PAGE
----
The State announced today that 1.7 million people enrolled in Covered California and Medi-Cal by Dec. 31, with an additional 125,000 Covered California enrollments by Jan. 15.
These are fantastic results for just the first three months of enrollment; we are well on our way to meeting our goals. So what’s left on the agenda for open enrollment?
1. Connect with individuals who started, but did not complete applications.
69.6% of people who started Covered California applications completed them by the end of 2013. This is probably a pretty good number, but that leaves over 300,000 people who considered getting coverage, but for whatever reason did not finish the application. Covered California should continue to reach out to these individuals, along with any applicants who did not enroll in a plan, to answer any unresolved questions and get the uninsured enrolled in coverage.
2. Capture the Spanish speaking and Latino communities.
Only 5.5% of applicants speak Spanish. Yet 28.6% of Californians speak Spanish at home. Reportedly 18.7% of enrollees are Hispanic or Latino, however this question is optional on the application, thus the results leave out a sizable chunk (18%) of consumers.
The press release issued by Covered California recognized an increase in interest among Latinos late in 2013, but acknowledged that we have a long way to go. Covered California and the State will need to work closely with Latino interest and advocacy organizations to capture this hard to reach population.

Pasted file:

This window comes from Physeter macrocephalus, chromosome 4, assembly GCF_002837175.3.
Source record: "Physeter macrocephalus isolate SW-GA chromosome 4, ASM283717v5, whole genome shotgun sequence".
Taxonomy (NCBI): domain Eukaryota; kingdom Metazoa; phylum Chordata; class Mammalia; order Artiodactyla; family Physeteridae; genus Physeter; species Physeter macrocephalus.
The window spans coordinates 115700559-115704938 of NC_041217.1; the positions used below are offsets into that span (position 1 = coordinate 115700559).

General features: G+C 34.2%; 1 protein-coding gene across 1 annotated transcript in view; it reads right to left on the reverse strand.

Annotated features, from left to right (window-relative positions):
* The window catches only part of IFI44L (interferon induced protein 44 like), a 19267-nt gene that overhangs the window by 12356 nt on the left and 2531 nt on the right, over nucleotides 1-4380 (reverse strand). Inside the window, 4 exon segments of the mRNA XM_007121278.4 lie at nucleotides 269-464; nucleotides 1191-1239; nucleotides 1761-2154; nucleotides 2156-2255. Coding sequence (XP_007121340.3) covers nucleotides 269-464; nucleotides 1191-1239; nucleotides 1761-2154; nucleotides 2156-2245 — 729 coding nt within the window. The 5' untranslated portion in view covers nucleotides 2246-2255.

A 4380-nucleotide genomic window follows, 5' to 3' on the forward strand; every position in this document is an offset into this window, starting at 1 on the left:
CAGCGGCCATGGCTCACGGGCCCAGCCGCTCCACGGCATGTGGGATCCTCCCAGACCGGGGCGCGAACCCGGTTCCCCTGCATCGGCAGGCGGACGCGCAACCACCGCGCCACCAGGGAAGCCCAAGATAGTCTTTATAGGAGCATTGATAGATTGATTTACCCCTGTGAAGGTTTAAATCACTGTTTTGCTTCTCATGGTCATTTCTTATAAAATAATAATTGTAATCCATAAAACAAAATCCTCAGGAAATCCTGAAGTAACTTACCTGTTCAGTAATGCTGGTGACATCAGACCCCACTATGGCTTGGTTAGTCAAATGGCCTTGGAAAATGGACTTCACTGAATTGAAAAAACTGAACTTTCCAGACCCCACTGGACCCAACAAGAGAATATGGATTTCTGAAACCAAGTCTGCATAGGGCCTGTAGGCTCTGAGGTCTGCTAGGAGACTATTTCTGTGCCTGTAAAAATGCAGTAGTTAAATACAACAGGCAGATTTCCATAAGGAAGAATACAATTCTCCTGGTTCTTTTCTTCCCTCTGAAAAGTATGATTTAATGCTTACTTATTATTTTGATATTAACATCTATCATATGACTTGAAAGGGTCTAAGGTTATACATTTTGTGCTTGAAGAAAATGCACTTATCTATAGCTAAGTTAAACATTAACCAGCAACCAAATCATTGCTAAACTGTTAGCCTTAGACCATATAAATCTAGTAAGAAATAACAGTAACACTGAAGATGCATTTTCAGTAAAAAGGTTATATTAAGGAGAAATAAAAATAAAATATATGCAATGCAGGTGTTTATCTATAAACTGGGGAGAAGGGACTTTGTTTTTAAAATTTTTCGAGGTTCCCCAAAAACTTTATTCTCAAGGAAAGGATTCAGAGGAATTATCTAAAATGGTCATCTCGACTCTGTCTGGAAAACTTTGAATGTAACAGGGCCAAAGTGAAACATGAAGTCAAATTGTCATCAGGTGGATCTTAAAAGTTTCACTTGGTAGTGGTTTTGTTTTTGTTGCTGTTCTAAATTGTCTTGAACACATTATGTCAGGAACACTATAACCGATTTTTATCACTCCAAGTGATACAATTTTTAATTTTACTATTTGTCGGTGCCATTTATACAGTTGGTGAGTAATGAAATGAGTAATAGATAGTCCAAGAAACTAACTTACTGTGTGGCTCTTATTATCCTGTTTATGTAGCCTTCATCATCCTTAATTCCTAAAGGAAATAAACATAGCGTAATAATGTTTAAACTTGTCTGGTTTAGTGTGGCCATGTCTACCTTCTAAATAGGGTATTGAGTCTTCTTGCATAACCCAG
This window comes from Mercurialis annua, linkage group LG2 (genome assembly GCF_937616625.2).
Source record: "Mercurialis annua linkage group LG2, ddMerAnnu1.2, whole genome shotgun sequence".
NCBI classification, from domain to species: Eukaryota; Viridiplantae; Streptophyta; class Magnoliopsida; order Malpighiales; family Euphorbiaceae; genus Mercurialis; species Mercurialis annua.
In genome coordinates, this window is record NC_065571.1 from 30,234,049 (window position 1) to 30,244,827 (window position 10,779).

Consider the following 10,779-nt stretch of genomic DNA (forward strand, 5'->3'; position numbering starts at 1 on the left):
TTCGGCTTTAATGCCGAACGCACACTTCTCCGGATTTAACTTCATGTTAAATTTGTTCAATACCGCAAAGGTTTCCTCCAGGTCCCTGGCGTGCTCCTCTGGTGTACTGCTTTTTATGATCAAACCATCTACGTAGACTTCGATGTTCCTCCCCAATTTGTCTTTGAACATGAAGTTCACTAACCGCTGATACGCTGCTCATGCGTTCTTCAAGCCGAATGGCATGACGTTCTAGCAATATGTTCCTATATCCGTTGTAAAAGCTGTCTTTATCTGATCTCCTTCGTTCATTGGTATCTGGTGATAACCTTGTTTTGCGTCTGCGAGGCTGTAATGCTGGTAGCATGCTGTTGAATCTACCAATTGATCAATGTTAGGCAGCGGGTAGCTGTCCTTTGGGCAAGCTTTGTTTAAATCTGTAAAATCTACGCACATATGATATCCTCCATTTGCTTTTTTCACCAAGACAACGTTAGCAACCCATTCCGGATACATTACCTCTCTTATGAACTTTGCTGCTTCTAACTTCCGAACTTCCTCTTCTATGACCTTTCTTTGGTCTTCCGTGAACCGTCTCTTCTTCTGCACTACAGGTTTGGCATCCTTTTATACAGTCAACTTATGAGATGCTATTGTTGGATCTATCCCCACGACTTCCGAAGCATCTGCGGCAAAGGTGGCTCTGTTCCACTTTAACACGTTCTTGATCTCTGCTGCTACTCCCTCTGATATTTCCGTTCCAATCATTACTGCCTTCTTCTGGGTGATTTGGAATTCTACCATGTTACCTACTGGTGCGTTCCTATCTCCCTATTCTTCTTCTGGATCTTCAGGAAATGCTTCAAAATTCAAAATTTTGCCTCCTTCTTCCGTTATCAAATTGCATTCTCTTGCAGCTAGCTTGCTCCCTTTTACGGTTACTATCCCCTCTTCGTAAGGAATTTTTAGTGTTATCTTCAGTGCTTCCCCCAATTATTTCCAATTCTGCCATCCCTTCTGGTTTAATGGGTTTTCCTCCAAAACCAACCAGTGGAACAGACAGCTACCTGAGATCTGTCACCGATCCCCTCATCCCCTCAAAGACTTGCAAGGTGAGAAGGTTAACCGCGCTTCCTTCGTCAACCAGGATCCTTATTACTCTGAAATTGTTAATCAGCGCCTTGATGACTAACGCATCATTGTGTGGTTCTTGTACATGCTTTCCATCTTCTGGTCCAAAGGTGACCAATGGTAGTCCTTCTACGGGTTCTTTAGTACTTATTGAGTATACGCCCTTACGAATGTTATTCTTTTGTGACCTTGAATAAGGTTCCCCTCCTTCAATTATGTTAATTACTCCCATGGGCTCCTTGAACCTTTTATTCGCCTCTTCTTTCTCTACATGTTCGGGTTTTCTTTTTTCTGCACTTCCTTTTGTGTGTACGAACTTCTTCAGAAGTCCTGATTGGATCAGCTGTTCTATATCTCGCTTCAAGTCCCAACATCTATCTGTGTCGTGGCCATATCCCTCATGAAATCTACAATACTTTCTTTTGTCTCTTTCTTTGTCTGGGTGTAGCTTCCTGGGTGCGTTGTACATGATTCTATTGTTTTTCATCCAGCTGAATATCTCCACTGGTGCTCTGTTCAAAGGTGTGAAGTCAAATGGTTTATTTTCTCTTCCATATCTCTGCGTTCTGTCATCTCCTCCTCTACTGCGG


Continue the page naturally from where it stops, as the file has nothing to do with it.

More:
3. Keep an eye on the enrollment of young people.
Everyone’s favorite topic: “Sure, lots of people are signing up, but are the millennials?!” Simply put, yes, in adequate numbers for now.
The success of the Exchange does depend on a balanced risk pool between the sick and the healthy. Since insurers can no longer refuse the sick, the young and old are used as proxies for relative health risk. Experts frequently state that a pool compromised of 40% individuals between the ages of 18-34 would satisfy insurers and keep premiums low. Fear-mongerers argue that any composition less than 40% young people would trigger a “death spiral” in which premiums would skyrocket and the remaining healthy individuals would drop out. But according to the Kaiser Family Foundation, if young people kept up pace with the 25% rate now, only a 1-2% increase in premiums would result in 2015. Hardly a death spiral, but worth keeping close tabs on.
4. Recruit additional in-person assisters and enrollment entities.
The number of certified enrollment entities and counselors has not grown considerably since November. The state is well below its targeted 16,000 in-person assisters at just 3,427 (as of Jan. 11). Covered California should recruit more organizations to become certified enrollment entities, particularly organizations that are not related to health, but are trusted in the community. (Think churches and schools.) Enrollment entities should train more of their staff and recruit new employees or volunteers to provide application assistance. We are all in this together, and need to step up collectively to enroll the uninsured.
5. Take steps to encourage retention of insurers and recruit new carriers.
As expected, a vast majority (96%) of individuals enrolled in large health plans like Anthem Blue Cross, Blue Shield, Kaiser Permanente, and Health Net. Smaller regional plans such as Molina, Western Health Advantage, Contra Costa Health Plan, and Valley Health Plan accounted for less than 1% of enrollments each.
California was fortunate enough to have 11 insurance companies opt to participate in the Exchange. We only want this number to increase with time, so that Californians have numerous options. If small local plans see no opportunity for profit or sustainability, they won’t participate. Covered California has to show carriers that the Exchange is a unique opportunity worthy of their interest (of course without steering customers). It is particularly important to recruit Medi-Cal managed care plans to participate, as this option is highly beneficial to consumers who shift between Medi-Cal and Exchange eligibility.